“Please. Drink that while it is warm,” he encouraged her. As she obeyed, he glanced down at the bed between them, as if he feared his next words would displease her. “Vivacia has been fine. The ship does not miss Wintrow that much. You see, she has me. ” He reached up again to caress the silver-gray beams. “What I have discovered is that ‘family’ is not so important to a ship as a kindred spirit. Vivacia and I share many of the same qualities: a love for adventure, a hatred for the slave trade, a desire to-“
“I think I know my own ship,” Althea broke in but Kennit’s mild blue glance gently reproved her. She lifted the bowl and drank from it to cover her discomfiture. The warmth of the liquor was spreading through her now, relaxing her. A wave of vertigo swept her. She felt Kennit’s hands steady the bowl she held.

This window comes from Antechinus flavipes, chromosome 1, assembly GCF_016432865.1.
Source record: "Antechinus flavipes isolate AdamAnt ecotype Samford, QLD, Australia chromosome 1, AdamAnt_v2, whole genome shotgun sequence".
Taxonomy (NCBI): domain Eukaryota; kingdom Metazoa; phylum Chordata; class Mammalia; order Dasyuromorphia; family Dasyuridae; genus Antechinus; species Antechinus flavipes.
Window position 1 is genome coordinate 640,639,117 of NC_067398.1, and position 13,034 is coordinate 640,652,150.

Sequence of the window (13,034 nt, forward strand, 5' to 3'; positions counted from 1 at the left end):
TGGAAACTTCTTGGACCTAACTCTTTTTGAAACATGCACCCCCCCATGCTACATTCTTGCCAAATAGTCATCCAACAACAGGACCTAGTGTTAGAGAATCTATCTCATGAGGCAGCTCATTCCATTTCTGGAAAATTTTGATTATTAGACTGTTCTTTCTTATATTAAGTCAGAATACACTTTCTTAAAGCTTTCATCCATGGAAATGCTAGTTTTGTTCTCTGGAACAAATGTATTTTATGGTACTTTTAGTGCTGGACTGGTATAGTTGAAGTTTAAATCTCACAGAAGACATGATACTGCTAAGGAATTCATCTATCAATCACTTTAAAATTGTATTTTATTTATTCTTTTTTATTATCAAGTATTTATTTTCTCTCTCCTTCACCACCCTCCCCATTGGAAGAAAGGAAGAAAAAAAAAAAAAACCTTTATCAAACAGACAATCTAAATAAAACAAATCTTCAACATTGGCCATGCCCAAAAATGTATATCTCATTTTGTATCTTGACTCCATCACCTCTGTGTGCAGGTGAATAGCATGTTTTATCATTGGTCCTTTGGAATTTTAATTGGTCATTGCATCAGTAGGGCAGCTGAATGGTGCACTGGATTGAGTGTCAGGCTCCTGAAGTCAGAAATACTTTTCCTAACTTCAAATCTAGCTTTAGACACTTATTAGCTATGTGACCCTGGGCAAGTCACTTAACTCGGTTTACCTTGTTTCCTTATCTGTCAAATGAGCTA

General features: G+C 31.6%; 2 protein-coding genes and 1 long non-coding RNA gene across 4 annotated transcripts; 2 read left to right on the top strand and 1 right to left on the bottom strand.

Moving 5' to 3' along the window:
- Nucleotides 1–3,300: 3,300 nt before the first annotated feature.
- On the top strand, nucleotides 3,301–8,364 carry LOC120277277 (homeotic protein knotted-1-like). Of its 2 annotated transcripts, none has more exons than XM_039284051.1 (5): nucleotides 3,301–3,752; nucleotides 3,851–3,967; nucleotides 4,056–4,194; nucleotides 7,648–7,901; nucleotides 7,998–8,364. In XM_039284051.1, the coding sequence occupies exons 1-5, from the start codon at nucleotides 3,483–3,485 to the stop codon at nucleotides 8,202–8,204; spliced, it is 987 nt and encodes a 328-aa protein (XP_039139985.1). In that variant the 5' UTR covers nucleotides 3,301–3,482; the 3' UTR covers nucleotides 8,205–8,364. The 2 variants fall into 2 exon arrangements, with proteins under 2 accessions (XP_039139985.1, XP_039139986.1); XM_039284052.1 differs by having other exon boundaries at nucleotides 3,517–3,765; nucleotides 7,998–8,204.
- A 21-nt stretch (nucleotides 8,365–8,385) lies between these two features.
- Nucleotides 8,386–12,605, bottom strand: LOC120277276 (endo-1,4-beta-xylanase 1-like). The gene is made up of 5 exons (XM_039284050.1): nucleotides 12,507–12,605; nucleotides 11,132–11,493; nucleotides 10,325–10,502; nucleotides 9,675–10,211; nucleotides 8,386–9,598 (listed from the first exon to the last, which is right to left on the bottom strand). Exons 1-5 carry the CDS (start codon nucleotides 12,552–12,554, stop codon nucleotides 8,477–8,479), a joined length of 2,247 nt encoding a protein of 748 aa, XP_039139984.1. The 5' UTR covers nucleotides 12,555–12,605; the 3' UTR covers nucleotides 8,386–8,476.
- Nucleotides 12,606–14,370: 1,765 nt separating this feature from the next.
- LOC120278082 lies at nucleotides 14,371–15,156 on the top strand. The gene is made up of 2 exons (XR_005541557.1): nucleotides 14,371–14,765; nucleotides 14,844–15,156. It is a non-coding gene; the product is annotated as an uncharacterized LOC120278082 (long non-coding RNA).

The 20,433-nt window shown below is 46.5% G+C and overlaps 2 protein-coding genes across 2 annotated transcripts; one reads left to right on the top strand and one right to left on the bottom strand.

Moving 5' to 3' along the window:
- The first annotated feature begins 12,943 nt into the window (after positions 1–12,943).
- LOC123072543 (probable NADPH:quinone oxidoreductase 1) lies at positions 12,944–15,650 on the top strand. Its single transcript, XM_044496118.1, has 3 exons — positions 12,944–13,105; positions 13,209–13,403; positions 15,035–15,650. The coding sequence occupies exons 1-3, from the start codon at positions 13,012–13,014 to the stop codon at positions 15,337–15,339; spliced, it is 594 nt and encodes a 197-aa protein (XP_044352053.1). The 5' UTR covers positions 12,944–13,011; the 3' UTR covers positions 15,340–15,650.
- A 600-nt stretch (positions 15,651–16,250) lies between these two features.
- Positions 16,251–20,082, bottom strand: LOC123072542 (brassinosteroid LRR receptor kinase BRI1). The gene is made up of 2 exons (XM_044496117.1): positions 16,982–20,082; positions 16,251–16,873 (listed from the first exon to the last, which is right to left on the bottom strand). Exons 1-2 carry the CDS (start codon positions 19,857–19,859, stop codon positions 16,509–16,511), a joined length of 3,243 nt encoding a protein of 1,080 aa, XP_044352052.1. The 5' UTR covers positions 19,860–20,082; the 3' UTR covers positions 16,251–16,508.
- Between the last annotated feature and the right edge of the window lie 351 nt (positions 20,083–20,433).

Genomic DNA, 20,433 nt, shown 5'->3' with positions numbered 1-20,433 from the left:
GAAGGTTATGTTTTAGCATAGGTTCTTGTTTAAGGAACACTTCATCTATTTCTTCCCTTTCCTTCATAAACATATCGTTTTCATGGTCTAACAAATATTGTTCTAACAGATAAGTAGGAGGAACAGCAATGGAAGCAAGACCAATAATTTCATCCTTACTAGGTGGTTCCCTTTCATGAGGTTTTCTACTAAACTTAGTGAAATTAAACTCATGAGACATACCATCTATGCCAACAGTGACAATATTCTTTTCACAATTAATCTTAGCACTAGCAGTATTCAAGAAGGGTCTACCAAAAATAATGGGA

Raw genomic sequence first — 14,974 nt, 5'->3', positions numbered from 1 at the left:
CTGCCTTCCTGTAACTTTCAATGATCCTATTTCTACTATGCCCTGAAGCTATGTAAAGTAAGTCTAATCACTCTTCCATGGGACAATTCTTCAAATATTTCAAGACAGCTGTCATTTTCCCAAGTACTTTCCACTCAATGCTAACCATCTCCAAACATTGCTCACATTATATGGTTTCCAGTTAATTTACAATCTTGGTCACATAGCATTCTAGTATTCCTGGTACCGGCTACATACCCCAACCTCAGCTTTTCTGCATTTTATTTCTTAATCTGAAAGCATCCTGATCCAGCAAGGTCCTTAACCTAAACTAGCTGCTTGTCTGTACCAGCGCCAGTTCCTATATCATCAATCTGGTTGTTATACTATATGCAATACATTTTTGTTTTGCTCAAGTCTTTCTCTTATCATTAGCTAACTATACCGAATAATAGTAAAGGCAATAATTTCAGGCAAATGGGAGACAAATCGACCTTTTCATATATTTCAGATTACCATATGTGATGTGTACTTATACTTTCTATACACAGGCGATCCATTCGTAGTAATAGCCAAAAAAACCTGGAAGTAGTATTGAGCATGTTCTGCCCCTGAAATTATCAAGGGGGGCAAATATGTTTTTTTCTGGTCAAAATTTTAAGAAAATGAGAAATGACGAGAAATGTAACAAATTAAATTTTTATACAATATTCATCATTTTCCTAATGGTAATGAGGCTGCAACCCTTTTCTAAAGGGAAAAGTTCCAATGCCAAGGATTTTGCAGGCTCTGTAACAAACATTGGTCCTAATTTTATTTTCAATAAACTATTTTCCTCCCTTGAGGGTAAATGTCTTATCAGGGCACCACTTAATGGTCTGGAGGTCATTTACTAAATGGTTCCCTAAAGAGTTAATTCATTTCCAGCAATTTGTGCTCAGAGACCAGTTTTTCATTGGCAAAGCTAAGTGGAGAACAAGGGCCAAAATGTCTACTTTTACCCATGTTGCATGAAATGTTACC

“You are more weary than you know,” he said sympathetically. “You were quite a long time in very cold water. And now my careless words have distressed you as well. I am sure this is difficult for you to face. Perhaps you thought you were coming to rescue the ship and your nephew. Instead you have discovered you would be tearing them away from a world they love. Please. Rest for a time before we talk more. Your exhaustion is making you see the worst side of everything. Wintrow is strong and happy and convinced that he has discovered Sa’s will for him. The ship is avid in her pursuit of slavers, and enjoys the adventure of the life we lead. You should rejoice for them. And you are safely aboard your family ship. From this moment, things can only get better for you. ”